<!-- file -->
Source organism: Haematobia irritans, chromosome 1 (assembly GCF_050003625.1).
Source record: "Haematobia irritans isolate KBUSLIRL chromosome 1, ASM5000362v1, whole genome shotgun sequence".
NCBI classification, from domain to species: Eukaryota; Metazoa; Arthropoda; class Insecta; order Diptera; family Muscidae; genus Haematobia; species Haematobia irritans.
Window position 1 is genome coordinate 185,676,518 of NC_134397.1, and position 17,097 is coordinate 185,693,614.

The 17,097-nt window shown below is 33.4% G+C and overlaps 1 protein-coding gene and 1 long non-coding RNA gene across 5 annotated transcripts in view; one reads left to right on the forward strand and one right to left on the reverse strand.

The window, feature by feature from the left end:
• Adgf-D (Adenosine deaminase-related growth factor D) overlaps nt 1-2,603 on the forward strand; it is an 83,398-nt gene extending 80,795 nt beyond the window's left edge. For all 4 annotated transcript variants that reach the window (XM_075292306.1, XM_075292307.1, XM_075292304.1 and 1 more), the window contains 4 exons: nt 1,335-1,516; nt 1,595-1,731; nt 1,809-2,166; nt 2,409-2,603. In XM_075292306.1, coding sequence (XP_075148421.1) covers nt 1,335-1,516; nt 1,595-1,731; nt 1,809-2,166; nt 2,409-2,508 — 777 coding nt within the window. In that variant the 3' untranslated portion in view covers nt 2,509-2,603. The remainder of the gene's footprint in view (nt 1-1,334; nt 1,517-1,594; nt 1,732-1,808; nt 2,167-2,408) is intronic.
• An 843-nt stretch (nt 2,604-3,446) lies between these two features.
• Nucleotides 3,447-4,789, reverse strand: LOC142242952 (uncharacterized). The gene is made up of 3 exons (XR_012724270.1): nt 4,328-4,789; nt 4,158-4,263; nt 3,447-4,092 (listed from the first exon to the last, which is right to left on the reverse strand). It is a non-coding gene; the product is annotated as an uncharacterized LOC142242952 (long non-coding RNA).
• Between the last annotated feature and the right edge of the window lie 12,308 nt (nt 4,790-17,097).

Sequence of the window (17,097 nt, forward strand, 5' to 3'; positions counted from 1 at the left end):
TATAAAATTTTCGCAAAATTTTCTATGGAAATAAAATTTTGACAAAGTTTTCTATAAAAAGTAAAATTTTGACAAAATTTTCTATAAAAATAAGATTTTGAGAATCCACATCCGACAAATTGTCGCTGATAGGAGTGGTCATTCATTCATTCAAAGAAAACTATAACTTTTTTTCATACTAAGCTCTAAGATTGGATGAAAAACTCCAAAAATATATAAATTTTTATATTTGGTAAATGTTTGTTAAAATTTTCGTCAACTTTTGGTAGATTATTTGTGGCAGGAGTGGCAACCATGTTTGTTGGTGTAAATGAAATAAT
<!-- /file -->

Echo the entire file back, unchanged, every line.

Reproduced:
Source organism: Haematobia irritans, chromosome 1 (assembly GCF_050003625.1).
Source record: "Haematobia irritans isolate KBUSLIRL chromosome 1, ASM5000362v1, whole genome shotgun sequence".
NCBI classification, from domain to species: Eukaryota; Metazoa; Arthropoda; class Insecta; order Diptera; family Muscidae; genus Haematobia; species Haematobia irritans.
Window position 1 is genome coordinate 185,676,518 of NC_134397.1, and position 17,097 is coordinate 185,693,614.

The 17,097-nt window shown below is 33.4% G+C and overlaps 1 protein-coding gene and 1 long non-coding RNA gene across 5 annotated transcripts in view; one reads left to right on the forward strand and one right to left on the reverse strand.

The window, feature by feature from the left end:
• Adgf-D (Adenosine deaminase-related growth factor D) overlaps nt 1-2,603 on the forward strand; it is an 83,398-nt gene extending 80,795 nt beyond the window's left edge. For all 4 annotated transcript variants that reach the window (XM_075292306.1, XM_075292307.1, XM_075292304.1 and 1 more), the window contains 4 exons: nt 1,335-1,516; nt 1,595-1,731; nt 1,809-2,166; nt 2,409-2,603. In XM_075292306.1, coding sequence (XP_075148421.1) covers nt 1,335-1,516; nt 1,595-1,731; nt 1,809-2,166; nt 2,409-2,508 — 777 coding nt within the window. In that variant the 3' untranslated portion in view covers nt 2,509-2,603. The remainder of the gene's footprint in view (nt 1-1,334; nt 1,517-1,594; nt 1,732-1,808; nt 2,167-2,408) is intronic.
• An 843-nt stretch (nt 2,604-3,446) lies between these two features.
• Nucleotides 3,447-4,789, reverse strand: LOC142242952 (uncharacterized). The gene is made up of 3 exons (XR_012724270.1): nt 4,328-4,789; nt 4,158-4,263; nt 3,447-4,092 (listed from the first exon to the last, which is right to left on the reverse strand). It is a non-coding gene; the product is annotated as an uncharacterized LOC142242952 (long non-coding RNA).
• Between the last annotated feature and the right edge of the window lie 12,308 nt (nt 4,790-17,097).

Sequence of the window (17,097 nt, forward strand, 5' to 3'; positions counted from 1 at the left end):
TATAAAATTTTCGCAAAATTTTCTATGGAAATAAAATTTTGACAAAGTTTTCTATAAAAAGTAAAATTTTGACAAAATTTTCTATAAAAATAAGATTTTGAGAATCCACATCCGACAAATTGTCGCTGATAGGAGTGGTCATTCATTCATTCAAAGAAAACTATAACTTTTTTTCATACTAAGCTCTAAGATTGGATGAAAAACTCCAAAAATATATAAATTTTTATATTTGGTAAATGTTTGTTAAAATTTTCGTCAACTTTTGGTAGATTATTTGTGGCAGGAGTGGCAACCATGTTTGTTGGTGTAAATGAAATAAT